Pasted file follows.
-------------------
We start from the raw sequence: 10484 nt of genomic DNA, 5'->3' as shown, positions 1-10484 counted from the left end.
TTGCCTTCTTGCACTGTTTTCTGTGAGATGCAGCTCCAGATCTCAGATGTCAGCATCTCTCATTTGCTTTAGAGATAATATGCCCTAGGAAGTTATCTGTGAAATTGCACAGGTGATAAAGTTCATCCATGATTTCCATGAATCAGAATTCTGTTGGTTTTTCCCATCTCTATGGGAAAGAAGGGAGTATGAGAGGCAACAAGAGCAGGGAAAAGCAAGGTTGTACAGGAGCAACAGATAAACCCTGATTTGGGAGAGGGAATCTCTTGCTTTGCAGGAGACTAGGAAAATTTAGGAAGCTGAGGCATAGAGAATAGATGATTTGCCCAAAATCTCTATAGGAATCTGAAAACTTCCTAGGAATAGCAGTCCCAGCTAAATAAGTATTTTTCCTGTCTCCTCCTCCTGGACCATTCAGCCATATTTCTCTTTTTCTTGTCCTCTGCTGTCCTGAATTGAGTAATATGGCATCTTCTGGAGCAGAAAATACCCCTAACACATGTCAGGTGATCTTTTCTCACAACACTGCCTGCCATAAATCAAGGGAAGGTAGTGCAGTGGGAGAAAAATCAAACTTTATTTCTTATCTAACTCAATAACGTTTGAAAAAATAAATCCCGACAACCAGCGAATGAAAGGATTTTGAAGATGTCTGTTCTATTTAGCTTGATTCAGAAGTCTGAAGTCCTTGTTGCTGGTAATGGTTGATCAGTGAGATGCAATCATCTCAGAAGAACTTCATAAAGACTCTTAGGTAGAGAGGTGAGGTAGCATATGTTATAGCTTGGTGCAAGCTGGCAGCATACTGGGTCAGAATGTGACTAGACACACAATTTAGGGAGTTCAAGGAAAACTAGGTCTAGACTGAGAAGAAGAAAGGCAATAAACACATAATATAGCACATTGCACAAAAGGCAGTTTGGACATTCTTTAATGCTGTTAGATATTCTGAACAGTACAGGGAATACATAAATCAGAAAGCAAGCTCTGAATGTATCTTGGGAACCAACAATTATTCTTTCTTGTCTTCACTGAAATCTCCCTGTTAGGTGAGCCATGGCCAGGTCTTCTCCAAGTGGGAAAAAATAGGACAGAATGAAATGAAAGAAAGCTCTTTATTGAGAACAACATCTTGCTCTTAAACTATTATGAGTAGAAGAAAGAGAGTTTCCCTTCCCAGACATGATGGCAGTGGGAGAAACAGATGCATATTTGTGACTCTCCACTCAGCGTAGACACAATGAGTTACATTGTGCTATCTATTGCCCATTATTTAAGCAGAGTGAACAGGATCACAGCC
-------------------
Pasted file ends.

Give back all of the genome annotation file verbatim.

We start from the raw sequence: 10484 nt of genomic DNA, 5'->3' as shown, positions 1-10484 counted from the left end.
TTGCCTTCTTGCACTGTTTTCTGTGAGATGCAGCTCCAGATCTCAGATGTCAGCATCTCTCATTTGCTTTAGAGATAATATGCCCTAGGAAGTTATCTGTGAAATTGCACAGGTGATAAAGTTCATCCATGATTTCCATGAATCAGAATTCTGTTGGTTTTTCCCATCTCTATGGGAAAGAAGGGAGTATGAGAGGCAACAAGAGCAGGGAAAAGCAAGGTTGTACAGGAGCAACAGATAAACCCTGATTTGGGAGAGGGAATCTCTTGCTTTGCAGGAGACTAGGAAAATTTAGGAAGCTGAGGCATAGAGAATAGATGATTTGCCCAAAATCTCTATAGGAATCTGAAAACTTCCTAGGAATAGCAGTCCCAGCTAAATAAGTATTTTTCCTGTCTCCTCCTCCTGGACCATTCAGCCATATTTCTCTTTTTCTTGTCCTCTGCTGTCCTGAATTGAGTAATATGGCATCTTCTGGAGCAGAAAATACCCCTAACACATGTCAGGTGATCTTTTCTCACAACACTGCCTGCCATAAATCAAGGGAAGGTAGTGCAGTGGGAGAAAAATCAAACTTTATTTCTTATCTAACTCAATAACGTTTGAAAAAATAAATCCCGACAACCAGCGAATGAAAGGATTTTGAAGATGTCTGTTCTATTTAGCTTGATTCAGAAGTCTGAAGTCCTTGTTGCTGGTAATGGTTGATCAGTGAGATGCAATCATCTCAGAAGAACTTCATAAAGACTCTTAGGTAGAGAGGTGAGGTAGCATATGTTATAGCTTGGTGCAAGCTGGCAGCATACTGGGTCAGAATGTGACTAGACACACAATTTAGGGAGTTCAAGGAAAACTAGGTCTAGACTGAGAAGAAGAAAGGCAATAAACACATAATATAGCACATTGCACAAAAGGCAGTTTGGACATTCTTTAATGCTGTTAGATATTCTGAACAGTACAGGGAATACATAAATCAGAAAGCAAGCTCTGAATGTATCTTGGGAACCAACAATTATTCTTTCTTGTCTTCACTGAAATCTCCCTGTTAGGTGAGCCATGGCCAGGTCTTCTCCAAGTGGGAAAAAATAGGACAGAATGAAATGAAAGAAAGCTCTTTATTGAGAACAACATCTTGCTCTTAAACTATTATGAGTAGAAGAAAGAGAGTTTCCCTTCCCAGACATGATGGCAGTGGGAGAAACAGATGCATATTTGTGACTCTCCACTCAGCGTAGACACAATGAGTTACATTGTGCTATCTATTGCCCATTATTTAAGCAGAGTGAACAGGATCACAGCC